They soon reached the house, where a good supper and a clean bed made some amends for the long ride and the keen disappointment. The tired missionary was soon in a deep slumber, in which perhaps he may have beheld again the group in the doorway, lit up by the flickering candle, and heard the words, 'No priest will cross this threshold if I can help it,' when he was suddenly awakened by a great noise or clatter in the house. At that moment his host entered the room. 'What is the matter, Spillane?' 'Why, then, your reverence, it is a strange matter—the strangest matter I ever heard of;—young Marshall has brought his father to you, as you wouldn't be allowed to come to him,' replied the host. 'You jest, man; 'tis impossible,' said the priest, in his first impulse of astonishment. 'Faith, then, 'tis no jest at all, your reverence, but the truth, as I'm a sinner, and that's no lie, any way,' said Spillane. It was the literal truth. When the dying man heard how the priest had been denied admission, and driven from his door, he was intensely afflicted; but he in vain sought to move the stern obduracy of his wife. 'Not one belonging to me ever disgraced himself by turning Papist, and you shan't be the one to commence.' The poor woman believed she was only doing her duty, and in this tranquillising conviction she soon forgot her troubles in sleep. But the dying man was inconsolable, and he moaned and wept in a manner to touch the heart of one of his sons, to whom he addressed the most earnest entreaties that he might be allowed to die as he wished to die. Moved alike by the tears and importunities of his father, the son at length yielded. But what was to be done?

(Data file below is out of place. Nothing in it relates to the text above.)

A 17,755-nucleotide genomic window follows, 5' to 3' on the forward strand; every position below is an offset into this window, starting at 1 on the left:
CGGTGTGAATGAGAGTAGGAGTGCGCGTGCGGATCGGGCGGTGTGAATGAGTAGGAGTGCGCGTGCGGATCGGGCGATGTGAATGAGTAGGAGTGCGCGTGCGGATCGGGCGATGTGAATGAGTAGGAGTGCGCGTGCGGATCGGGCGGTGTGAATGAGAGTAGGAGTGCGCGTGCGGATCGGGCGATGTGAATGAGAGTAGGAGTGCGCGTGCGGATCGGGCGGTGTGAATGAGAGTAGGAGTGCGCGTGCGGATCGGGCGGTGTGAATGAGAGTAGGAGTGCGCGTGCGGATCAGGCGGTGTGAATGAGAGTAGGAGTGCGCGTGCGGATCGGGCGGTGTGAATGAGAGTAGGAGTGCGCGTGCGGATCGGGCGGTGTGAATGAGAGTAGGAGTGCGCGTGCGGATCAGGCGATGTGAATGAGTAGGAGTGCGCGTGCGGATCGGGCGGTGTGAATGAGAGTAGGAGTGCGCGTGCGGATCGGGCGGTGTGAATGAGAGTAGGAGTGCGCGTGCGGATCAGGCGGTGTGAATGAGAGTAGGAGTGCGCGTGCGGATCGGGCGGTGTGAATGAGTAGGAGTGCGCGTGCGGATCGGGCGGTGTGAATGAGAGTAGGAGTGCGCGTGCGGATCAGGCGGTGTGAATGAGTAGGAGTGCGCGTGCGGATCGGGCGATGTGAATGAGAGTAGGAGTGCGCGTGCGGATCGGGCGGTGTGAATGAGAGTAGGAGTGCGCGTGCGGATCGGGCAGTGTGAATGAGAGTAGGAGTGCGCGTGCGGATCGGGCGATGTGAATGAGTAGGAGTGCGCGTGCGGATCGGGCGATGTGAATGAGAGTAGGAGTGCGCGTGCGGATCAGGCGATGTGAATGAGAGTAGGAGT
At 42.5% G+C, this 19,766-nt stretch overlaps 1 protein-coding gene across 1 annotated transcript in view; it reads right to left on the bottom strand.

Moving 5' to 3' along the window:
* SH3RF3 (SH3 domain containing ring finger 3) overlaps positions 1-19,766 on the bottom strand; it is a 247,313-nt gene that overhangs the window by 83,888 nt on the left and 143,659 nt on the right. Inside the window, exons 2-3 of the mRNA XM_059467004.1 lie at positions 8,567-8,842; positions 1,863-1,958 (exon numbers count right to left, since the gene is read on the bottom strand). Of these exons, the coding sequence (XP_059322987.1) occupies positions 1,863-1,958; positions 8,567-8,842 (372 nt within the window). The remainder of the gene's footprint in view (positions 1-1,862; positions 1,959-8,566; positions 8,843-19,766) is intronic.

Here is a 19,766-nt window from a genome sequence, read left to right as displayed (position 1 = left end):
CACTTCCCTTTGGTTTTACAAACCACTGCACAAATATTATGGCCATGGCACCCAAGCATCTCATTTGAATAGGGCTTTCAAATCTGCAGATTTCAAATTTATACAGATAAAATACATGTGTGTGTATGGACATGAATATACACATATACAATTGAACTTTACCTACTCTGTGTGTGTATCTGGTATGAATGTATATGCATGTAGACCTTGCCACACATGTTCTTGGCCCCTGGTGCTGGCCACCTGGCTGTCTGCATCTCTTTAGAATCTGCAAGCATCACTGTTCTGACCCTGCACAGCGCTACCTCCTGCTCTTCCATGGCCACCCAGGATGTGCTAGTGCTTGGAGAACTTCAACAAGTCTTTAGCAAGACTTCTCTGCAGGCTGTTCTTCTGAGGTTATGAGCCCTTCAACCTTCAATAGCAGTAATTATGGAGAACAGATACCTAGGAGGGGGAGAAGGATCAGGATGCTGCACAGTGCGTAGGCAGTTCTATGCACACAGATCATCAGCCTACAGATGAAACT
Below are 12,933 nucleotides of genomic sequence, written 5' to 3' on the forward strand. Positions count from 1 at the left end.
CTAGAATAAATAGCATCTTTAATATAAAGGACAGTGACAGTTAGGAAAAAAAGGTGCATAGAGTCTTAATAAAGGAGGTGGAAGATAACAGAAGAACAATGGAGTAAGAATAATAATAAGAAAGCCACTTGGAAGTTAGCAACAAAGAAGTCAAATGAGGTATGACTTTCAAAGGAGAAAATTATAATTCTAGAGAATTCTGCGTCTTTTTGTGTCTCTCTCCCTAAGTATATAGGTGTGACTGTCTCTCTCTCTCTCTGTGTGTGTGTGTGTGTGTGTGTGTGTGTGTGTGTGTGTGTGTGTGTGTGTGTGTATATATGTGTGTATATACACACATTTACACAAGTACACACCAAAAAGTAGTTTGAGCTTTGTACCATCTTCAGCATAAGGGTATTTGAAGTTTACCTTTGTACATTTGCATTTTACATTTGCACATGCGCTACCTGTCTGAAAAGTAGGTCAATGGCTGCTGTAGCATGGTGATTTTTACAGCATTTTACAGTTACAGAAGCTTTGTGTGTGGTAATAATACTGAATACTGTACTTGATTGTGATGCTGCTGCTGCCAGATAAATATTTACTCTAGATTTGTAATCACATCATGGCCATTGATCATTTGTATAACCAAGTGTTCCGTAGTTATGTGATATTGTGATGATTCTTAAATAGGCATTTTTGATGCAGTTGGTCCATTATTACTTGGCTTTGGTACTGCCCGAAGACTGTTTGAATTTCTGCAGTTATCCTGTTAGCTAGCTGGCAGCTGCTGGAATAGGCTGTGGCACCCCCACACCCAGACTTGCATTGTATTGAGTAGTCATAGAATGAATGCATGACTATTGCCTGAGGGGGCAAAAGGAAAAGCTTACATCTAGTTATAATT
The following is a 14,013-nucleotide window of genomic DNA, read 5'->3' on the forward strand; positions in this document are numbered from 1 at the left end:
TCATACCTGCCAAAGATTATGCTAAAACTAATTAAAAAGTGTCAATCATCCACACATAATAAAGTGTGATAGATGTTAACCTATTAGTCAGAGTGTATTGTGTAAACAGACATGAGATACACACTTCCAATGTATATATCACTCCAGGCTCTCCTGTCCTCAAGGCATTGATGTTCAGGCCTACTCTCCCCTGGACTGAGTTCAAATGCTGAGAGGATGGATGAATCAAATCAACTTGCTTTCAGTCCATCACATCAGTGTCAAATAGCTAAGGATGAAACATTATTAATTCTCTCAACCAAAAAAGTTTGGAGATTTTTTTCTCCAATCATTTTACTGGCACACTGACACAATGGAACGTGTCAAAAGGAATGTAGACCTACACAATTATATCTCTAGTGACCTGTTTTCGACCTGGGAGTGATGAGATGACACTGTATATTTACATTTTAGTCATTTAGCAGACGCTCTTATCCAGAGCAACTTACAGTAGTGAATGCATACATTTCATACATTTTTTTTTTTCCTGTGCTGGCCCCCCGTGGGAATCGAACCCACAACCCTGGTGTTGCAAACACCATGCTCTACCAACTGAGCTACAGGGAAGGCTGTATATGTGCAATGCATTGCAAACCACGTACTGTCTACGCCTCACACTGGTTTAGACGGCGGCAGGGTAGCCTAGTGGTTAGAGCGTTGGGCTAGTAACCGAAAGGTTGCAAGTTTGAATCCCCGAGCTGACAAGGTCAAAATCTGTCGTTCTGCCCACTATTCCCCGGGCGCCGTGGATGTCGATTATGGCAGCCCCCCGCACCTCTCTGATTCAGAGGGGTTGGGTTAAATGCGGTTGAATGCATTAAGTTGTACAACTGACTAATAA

The priest could not enter the house—his mother would not allow that; how, then, could his father's wish be accomplished? There was only one way of doing it, and that was quickly resolved upon and adopted. Carefully wrapping the dying man in the clothes in which he lay, the son raised him gently on his back, and, stealing softly with his precious burden, he crossed the threshold with noiseless step, and bore it a mile through the dark forest to the house in which the priest found shelter for the night, and there laid it down in safety. Whether it were that Nature rallied her failing resources, or that the spirit rose superior to the frailty of the body, it may be difficult to say; but the father preserved strength enough to be received into the Church, and prepared for death, and to be brought back to his own home, in which he shortly after breathed his last. For several years, or as long as his mother lived, the son did not separate from her communion; but he afterwards became a Catholic, and is now the wealthy head of a large Catholic family, all good and religious, and full of worldly prosperity.

The Irish in America, first published in 1868, provides an invaluable account of the extreme difficulties that 19th Century Irish immigrants faced in their new homeland and the progress which they had nonetheless made in the years since arriving on a foreign shore. A new edition, including additional notes and an index, has been published by Books Ulster/LibraryIreland:

Paperback: 700+ pages The Irish in America

ebook: The Irish in America